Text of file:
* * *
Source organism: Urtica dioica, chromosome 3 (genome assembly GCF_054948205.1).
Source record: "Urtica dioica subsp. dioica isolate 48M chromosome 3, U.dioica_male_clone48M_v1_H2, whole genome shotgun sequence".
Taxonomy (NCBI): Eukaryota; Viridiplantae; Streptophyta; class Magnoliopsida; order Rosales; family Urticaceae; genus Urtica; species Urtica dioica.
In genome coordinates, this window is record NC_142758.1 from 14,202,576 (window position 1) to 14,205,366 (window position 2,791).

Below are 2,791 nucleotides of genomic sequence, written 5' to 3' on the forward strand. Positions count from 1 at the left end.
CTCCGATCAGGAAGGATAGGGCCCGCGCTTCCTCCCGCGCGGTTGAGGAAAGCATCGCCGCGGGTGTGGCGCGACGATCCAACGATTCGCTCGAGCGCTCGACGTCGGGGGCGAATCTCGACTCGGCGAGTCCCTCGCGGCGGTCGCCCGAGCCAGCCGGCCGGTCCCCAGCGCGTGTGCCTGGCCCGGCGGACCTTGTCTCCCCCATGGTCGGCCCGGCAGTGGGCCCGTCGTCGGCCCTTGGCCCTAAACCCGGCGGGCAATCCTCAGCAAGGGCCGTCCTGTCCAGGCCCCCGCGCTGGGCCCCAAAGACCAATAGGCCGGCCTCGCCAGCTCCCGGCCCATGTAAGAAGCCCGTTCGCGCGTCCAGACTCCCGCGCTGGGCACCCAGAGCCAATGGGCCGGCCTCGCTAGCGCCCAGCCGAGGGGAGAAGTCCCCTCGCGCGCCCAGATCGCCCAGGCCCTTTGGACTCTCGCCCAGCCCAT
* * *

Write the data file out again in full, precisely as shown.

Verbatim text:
Source organism: Urtica dioica, chromosome 3 (genome assembly GCF_054948205.1).
Source record: "Urtica dioica subsp. dioica isolate 48M chromosome 3, U.dioica_male_clone48M_v1_H2, whole genome shotgun sequence".
Taxonomy (NCBI): Eukaryota; Viridiplantae; Streptophyta; class Magnoliopsida; order Rosales; family Urticaceae; genus Urtica; species Urtica dioica.
In genome coordinates, this window is record NC_142758.1 from 14,202,576 (window position 1) to 14,205,366 (window position 2,791).

Below are 2,791 nucleotides of genomic sequence, written 5' to 3' on the forward strand. Positions count from 1 at the left end.
CTCCGATCAGGAAGGATAGGGCCCGCGCTTCCTCCCGCGCGGTTGAGGAAAGCATCGCCGCGGGTGTGGCGCGACGATCCAACGATTCGCTCGAGCGCTCGACGTCGGGGGCGAATCTCGACTCGGCGAGTCCCTCGCGGCGGTCGCCCGAGCCAGCCGGCCGGTCCCCAGCGCGTGTGCCTGGCCCGGCGGACCTTGTCTCCCCCATGGTCGGCCCGGCAGTGGGCCCGTCGTCGGCCCTTGGCCCTAAACCCGGCGGGCAATCCTCAGCAAGGGCCGTCCTGTCCAGGCCCCCGCGCTGGGCCCCAAAGACCAATAGGCCGGCCTCGCCAGCTCCCGGCCCATGTAAGAAGCCCGTTCGCGCGTCCAGACTCCCGCGCTGGGCACCCAGAGCCAATGGGCCGGCCTCGCTAGCGCCCAGCCGAGGGGAGAAGTCCCCTCGCGCGCCCAGATCGCCCAGGCCCTTTGGACTCTCGCCCAGCCCAT